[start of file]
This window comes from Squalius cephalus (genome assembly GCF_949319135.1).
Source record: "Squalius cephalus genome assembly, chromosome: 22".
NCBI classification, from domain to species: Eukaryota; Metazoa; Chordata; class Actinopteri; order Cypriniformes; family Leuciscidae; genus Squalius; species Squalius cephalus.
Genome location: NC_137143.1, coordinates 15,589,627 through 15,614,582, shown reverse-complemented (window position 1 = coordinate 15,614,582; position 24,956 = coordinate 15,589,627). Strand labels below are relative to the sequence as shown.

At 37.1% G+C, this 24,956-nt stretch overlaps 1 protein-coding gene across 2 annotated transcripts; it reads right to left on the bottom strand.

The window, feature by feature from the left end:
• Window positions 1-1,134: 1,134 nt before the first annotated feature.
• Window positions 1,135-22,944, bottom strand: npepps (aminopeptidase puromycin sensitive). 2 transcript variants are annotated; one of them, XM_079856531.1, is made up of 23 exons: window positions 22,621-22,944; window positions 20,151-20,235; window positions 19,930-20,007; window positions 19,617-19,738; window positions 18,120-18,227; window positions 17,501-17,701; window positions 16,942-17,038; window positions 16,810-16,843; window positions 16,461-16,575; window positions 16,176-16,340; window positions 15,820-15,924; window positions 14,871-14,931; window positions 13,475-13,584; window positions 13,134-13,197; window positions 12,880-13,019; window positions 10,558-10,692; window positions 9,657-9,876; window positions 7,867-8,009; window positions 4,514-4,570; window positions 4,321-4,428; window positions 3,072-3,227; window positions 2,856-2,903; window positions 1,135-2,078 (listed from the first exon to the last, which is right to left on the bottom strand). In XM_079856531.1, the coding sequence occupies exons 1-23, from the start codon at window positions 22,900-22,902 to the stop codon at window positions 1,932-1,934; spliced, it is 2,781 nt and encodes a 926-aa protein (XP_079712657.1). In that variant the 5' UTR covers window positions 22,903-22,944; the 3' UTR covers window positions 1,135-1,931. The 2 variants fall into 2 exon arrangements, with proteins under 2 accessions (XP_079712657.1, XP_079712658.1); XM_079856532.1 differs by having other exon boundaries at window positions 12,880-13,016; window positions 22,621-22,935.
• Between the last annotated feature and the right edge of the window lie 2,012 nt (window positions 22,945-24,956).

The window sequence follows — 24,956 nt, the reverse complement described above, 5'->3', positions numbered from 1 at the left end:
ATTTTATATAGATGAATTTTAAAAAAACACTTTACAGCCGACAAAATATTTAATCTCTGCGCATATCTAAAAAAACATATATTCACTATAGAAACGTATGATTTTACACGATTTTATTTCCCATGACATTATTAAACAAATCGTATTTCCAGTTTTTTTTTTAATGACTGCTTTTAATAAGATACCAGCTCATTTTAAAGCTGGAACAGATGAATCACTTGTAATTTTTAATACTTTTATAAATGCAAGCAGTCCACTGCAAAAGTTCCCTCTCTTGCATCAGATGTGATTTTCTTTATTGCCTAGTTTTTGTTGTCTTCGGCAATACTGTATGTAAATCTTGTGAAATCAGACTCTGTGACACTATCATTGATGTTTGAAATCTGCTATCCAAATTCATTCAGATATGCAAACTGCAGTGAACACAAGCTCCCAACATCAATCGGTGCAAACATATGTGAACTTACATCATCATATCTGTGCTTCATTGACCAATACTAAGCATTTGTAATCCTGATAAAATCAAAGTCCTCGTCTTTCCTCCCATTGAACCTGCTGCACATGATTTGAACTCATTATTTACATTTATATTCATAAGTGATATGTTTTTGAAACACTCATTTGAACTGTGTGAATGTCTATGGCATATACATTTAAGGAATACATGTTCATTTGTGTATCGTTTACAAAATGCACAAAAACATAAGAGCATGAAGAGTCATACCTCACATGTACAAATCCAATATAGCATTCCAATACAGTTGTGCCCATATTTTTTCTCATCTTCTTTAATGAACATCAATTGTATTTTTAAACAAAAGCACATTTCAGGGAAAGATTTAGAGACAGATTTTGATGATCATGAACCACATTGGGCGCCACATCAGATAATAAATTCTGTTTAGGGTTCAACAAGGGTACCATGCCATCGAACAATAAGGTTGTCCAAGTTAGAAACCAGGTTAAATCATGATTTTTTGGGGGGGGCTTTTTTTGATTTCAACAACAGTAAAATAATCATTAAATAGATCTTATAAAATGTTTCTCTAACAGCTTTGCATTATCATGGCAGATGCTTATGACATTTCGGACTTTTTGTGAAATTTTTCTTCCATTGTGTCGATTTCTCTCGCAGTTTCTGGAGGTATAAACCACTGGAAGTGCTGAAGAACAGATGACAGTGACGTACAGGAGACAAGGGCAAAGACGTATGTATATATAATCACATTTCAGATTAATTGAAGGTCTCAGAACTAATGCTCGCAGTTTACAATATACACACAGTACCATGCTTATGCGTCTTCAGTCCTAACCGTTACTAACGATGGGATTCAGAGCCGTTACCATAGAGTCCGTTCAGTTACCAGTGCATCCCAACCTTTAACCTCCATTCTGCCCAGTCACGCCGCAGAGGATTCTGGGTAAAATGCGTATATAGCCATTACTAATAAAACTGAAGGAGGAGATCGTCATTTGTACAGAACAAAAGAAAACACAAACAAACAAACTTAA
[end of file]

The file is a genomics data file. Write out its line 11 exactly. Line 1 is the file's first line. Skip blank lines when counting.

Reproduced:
ATTTTATATAGATGAATTTTAAAAAAACACTTTACAGCCGACAAAATATTTAATCTCTGCGCATATCTAAAAAAACATATATTCACTATAGAAACGTATGATTTTACACGATTTTATTTCCCATGACATTATTAAACAAATCGTATTTCCAGTTTTTTTTTTAATGACTGCTTTTAATAAGATACCAGCTCATTTTAAAGCTGGAACAGATGAATCACTTGTAATTTTTAATACTTTTATAAATGCAAGCAGTCCACTGCAAAAGTTCCCTCTCTTGCATCAGATGTGATTTTCTTTATTGCCTAGTTTTTGTTGTCTTCGGCAATACTGTATGTAAATCTTGTGAAATCAGACTCTGTGACACTATCATTGATGTTTGAAATCTGCTATCCAAATTCATTCAGATATGCAAACTGCAGTGAACACAAGCTCCCAACATCAATCGGTGCAAACATATGTGAACTTACATCATCATATCTGTGCTTCATTGACCAATACTAAGCATTTGTAATCCTGATAAAATCAAAGTCCTCGTCTTTCCTCCCATTGAACCTGCTGCACATGATTTGAACTCATTATTTACATTTATATTCATAAGTGATATGTTTTTGAAACACTCATTTGAACTGTGTGAATGTCTATGGCATATACATTTAAGGAATACATGTTCATTTGTGTATCGTTTACAAAATGCACAAAAACATAAGAGCATGAAGAGTCATACCTCACATGTACAAATCCAATATAGCATTCCAATACAGTTGTGCCCATATTTTTTCTCATCTTCTTTAATGAACATCAATTGTATTTTTAAACAAAAGCACATTTCAGGGAAAGATTTAGAGACAGATTTTGATGATCATGAACCACATTGGGCGCCACATCAGATAATAAATTCTGTTTAGGGTTCAACAAGGGTACCATGCCATCGAACAATAAGGTTGTCCAAGTTAGAAACCAGGTTAAATCATGATTTTTTGGGGGGGGCTTTTTTTGATTTCAACAACAGTAAAATAATCATTAAATAGATCTTATAAAATGTTTCTCTAACAGCTTTGCATTATCATGGCAGATGCTTATGACATTTCGGACTTTTTGTGAAATTTTTCTTCCATTGTGTCGATTTCTCTCGCAGTTTCTGGAGGTATAAACCACTGGAAGTGCTGAAGAACAGATGACAGTGACGTACAGGAGACAAGGGCAAAGACGTATGTATATATAATCACATTTCAGATTAATTGAAGGTCTCAGAACTAATGCTCGCAGTTTACAATATACACACAGTACCATGCTTATGCGTCTTCAGTCCTAACCGTTACTAACGATGGGATTCAGAGCCGTTACCATAGAGTCCGTTCAGTTACCAGTGCATCCCAACCTTTAACCTCCATTCTGCCCAGTCACGCCGCAGAGGATTCTGGGTAAAATGCGTATATAGCCATTACTAATAAAACTGAAGGAGGAGATCGTCATTTGTACAGAACAAAAGAAAACACAAACAAACAAACTTAA